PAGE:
“That’s just what I hoped you would say; you are so very kind,” Rosier murmured.
They went in together; Rosier really thought the room very ugly, and it seemed cold. The same idea appeared to have struck Pansy.
“It’s not for winter evenings; it’s more for summer,” she said. “It’s papa’s taste; he has so much.”
He had a good deal, Rosier thought; but some of it was bad. He looked about him; he hardly knew what to say in such a situation. “Doesn’t Mrs. Osmond care how her rooms are done? Has she no taste?” he asked.
“Oh yes, a great deal; but it’s more for literature,” said Pansy—“and for conversation. But papa cares also for those things: I think he knows everything.”
Rosier was silent a moment. “There is one thing I am sure he knows!” he broke out presently. “He knows that when I come here it is, with all respect to him, with all respect to Mrs. Osmond, who is so charming—it is really,” said the young man, “to see you!”
“To see me?” asked Pansy, raising her vaguely-troubled eyes.
“To see you; that’s what I come for,” Rosier repeated, feeling the intoxication of rupture with authority. Pansy stood looking at him, simply, intently, openly; a blush was not needed to make her face more modest.
“I thought it was for that,” she said.
“And it was not disagreeable to you?”
“I couldn’t tell; I didn’t know. You never told me,” said Pansy.
“I was afraid of offending you.”
“You don’t offend me,” the young girl murmured, smiling as if an angel had kissed her.
“You like me then, Pansy?” Rosier asked, very gently, feeling very happy.
“Yes—I like you.”
They had walked to the chimney-piece, where the big cold Empire clock was perched; they were well within the room, and beyond observation from without. The tone in which she had said these four words seemed to him the very breath of nature, and his only answer could be to take her hand and hold it a moment. Then he raised it to his lips. She submitted, still with her pure, trusting smile, in which there was something ineffably passive. She liked him—she had liked him all the while; now anything might happen! She was ready—she had been ready always, waiting for him to speak. If he had not spoken she would have waited for ever; but when the word came she dropped like the peach from the shaken tree. Rosier felt that if he should draw her towards him and hold her to his heart, she would submit without a murmur, she would rest there without a question. It was true that this would be a rash experiment in a yellow Empire salottino. She had known it was for her he came; and yet like what a perfect little lady she had carried it off!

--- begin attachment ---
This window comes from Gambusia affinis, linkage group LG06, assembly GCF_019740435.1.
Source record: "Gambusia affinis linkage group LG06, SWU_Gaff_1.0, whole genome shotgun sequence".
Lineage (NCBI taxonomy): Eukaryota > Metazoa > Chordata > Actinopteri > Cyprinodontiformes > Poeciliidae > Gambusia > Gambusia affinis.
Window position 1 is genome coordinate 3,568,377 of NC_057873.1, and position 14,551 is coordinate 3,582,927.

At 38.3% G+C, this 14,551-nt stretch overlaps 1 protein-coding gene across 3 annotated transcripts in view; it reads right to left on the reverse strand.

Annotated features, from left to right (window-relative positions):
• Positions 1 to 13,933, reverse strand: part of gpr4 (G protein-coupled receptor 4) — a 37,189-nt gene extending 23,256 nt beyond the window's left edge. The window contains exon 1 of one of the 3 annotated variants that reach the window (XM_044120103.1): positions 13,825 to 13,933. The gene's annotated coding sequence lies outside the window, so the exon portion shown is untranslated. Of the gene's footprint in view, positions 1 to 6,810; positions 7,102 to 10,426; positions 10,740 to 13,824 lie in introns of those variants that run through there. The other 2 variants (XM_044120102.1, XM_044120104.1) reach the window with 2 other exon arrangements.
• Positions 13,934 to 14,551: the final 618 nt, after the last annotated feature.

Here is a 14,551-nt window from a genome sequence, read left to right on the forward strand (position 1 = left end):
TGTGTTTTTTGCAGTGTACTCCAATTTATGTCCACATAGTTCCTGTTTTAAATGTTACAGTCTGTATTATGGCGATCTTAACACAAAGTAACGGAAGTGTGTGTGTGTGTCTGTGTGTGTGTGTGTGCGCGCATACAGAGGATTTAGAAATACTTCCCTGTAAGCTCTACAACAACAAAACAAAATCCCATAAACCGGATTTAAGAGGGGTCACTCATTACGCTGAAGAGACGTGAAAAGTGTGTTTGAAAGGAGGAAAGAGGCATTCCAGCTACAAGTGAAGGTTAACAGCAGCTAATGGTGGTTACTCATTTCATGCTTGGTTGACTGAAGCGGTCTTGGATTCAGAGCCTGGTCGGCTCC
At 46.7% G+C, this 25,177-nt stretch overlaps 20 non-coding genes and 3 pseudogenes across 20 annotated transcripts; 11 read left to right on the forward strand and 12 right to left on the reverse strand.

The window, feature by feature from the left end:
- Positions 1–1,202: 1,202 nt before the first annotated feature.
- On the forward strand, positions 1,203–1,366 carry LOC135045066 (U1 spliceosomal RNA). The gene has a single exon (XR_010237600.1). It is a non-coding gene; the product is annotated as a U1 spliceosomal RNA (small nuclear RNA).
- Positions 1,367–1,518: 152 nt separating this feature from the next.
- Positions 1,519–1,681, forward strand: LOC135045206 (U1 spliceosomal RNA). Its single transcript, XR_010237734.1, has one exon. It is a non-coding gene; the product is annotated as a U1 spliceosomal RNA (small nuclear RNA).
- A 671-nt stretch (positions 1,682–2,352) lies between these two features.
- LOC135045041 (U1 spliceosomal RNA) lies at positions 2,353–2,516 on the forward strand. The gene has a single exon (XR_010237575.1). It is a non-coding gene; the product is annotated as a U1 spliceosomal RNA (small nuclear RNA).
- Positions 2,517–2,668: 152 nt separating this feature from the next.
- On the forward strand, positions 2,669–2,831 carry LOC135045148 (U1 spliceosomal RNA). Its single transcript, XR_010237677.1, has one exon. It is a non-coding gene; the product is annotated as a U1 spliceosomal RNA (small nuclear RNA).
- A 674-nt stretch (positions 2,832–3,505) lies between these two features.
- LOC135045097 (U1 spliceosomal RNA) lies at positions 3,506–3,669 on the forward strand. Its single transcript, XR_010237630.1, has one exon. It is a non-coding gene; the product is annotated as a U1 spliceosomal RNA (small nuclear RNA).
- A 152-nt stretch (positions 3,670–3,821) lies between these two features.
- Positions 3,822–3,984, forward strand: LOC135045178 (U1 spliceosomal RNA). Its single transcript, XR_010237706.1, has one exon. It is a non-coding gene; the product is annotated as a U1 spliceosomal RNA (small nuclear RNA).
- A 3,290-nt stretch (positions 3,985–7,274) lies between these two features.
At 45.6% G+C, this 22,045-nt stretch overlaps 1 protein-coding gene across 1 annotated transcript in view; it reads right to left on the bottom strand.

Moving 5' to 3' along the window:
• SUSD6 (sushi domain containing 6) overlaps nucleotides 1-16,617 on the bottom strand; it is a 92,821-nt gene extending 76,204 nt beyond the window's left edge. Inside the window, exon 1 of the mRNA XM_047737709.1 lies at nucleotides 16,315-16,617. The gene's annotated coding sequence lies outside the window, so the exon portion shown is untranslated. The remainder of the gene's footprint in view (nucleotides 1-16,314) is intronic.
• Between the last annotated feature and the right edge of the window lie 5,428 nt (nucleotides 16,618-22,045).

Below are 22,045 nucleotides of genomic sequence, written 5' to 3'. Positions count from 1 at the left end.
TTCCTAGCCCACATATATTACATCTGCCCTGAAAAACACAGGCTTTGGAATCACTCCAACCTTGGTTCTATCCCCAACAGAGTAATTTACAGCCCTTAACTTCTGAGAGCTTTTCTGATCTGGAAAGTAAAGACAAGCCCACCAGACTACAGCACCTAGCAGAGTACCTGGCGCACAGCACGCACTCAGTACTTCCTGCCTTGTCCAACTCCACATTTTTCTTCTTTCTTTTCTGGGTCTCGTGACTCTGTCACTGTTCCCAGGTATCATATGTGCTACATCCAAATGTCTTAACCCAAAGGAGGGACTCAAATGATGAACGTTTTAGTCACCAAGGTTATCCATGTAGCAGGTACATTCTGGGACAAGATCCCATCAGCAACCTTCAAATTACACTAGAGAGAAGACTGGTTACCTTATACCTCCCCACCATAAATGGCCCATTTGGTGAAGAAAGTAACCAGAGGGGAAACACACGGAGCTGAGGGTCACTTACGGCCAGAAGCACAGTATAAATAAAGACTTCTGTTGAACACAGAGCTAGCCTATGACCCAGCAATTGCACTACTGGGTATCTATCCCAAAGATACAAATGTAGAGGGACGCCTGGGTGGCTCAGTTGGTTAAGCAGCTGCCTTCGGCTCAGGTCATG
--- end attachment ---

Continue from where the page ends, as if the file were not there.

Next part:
“You are very dear to me,” he murmured, trying to believe that there was after all such a thing as hospitality.
She looked a moment at her hand, where he had kissed it.
“Did you say that papa knows?”
“You told me just now he knows everything.”
“I think you must make sure,” said Pansy.
“Ah, my dear, when once I am sure of you!” Rosier murmured in her ear, while she turned back to the other rooms with a little air of consistency which seemed to imply that their appeal should be immediate.
The other rooms meanwhile had become conscious of the arrival of Madame Merle, who, wherever she went, produced an impression when she entered. How she did it the most attentive spectator could not have told you; for she neither spoke loud, nor laughed profusely, nor moved rapidly, nor dressed with splendour, nor appealed in any appreciable manner to the audience. Large, fair, smiling, serene, there was something in her very tranquillity that diffused itself, and when people looked round it was because of a sudden quiet. On this occasion she had done the quietest thing she could do; after embracing Mrs. Osmond, which was more striking, she had sat down on a small sofa to commune with the master of the house. There was a brief exchange of commonplaces between these two—they always paid, in public, a certain formal tribute to the commonplace—and then Madame Merle, whose eyes had been wandering, asked if little Mr. Rosier had come this evening.
“He came nearly an hour ago—but he has disappeared,” Osmond said.
“And where is Pansy?”
“In the other room. There are several people there.”